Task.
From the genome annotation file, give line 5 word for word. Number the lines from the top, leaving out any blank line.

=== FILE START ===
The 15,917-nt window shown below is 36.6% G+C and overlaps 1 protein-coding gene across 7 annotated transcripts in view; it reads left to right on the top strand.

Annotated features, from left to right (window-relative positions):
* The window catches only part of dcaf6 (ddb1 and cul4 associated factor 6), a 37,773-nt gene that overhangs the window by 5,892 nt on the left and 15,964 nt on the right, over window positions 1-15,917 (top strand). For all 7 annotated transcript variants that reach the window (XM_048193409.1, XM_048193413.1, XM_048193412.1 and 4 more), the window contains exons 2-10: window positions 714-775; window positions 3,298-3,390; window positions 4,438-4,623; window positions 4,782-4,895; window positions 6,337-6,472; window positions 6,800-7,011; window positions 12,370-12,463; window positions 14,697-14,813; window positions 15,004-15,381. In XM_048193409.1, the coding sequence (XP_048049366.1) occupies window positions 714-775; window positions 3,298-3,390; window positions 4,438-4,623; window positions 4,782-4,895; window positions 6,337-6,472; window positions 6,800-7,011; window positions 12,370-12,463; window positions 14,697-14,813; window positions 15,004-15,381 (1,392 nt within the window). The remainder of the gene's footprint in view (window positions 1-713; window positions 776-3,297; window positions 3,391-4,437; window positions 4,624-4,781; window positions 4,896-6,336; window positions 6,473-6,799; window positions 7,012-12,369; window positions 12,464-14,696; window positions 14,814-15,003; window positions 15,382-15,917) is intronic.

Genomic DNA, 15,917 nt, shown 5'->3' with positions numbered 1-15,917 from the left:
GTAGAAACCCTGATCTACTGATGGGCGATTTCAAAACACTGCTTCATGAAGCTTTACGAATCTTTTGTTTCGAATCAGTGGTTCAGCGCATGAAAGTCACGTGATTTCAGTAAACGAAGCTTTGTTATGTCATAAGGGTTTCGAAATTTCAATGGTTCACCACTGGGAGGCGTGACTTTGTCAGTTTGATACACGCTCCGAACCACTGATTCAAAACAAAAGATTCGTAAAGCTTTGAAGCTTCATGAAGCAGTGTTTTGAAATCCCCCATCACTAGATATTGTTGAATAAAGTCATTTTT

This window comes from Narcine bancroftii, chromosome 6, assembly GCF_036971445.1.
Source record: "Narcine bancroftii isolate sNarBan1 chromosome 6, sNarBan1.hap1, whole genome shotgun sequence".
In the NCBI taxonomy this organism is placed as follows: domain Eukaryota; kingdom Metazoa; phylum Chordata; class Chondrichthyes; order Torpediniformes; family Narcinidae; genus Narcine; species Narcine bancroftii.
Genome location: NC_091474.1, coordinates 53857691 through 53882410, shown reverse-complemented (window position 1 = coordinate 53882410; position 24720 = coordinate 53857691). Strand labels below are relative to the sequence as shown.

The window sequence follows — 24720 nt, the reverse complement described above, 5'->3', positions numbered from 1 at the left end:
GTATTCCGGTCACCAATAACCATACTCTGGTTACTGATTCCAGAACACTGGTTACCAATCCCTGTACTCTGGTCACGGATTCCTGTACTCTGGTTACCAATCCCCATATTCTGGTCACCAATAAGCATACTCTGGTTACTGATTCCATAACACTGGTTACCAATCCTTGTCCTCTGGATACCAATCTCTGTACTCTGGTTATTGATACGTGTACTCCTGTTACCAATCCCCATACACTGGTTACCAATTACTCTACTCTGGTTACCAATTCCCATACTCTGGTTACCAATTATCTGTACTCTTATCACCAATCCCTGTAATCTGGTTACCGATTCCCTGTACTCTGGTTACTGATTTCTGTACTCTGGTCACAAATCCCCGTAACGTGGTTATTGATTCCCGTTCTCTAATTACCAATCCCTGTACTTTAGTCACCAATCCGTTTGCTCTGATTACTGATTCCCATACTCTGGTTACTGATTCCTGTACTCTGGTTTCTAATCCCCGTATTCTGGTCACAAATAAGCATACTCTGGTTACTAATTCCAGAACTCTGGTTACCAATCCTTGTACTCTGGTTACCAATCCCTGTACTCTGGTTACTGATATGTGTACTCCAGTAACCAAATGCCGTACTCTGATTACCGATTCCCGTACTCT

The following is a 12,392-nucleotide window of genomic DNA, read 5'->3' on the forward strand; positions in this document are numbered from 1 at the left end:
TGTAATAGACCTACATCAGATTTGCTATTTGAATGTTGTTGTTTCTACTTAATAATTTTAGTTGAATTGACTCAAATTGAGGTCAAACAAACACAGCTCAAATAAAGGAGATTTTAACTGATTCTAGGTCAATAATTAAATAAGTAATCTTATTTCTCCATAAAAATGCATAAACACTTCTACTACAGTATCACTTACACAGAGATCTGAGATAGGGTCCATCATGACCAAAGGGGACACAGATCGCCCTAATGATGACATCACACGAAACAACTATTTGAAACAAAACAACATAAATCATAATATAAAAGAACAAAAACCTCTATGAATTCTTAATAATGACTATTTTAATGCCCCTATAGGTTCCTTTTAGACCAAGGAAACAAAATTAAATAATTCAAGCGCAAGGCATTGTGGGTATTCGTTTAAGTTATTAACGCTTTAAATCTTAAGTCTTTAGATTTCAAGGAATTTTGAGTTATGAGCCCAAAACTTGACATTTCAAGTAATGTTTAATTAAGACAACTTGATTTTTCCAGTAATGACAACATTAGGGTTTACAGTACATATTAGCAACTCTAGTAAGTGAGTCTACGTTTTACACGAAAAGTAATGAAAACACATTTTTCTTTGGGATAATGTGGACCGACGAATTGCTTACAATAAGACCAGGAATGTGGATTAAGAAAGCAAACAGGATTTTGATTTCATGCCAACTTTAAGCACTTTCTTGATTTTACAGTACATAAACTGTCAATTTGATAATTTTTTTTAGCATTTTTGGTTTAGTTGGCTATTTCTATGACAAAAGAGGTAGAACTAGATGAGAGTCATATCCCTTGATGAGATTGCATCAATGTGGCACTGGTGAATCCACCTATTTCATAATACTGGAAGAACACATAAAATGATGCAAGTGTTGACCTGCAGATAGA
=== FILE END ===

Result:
GTAGAAACCCTGATCTACTGATGGGCGATTTCAAAACACTGCTTCATGAAGCTTTACGAATCTTTTGTTTCGAATCAGTGGTTCAGCGCATGAAAGTCACGTGATTTCAGTAAACGAAGCTTTGTTATGTCATAAGGGTTTCGAAATTTCAATGGTTCACCACTGGGAGGCGTGACTTTGTCAGTTTGATACACGCTCCGAACCACTGATTCAAAACAAAAGATTCGTAAAGCTTTGAAGCTTCATGAAGCAGTGTTTTGAAATCCCCCATCACTAGATATTGTTGAATAAAGTCATTTTT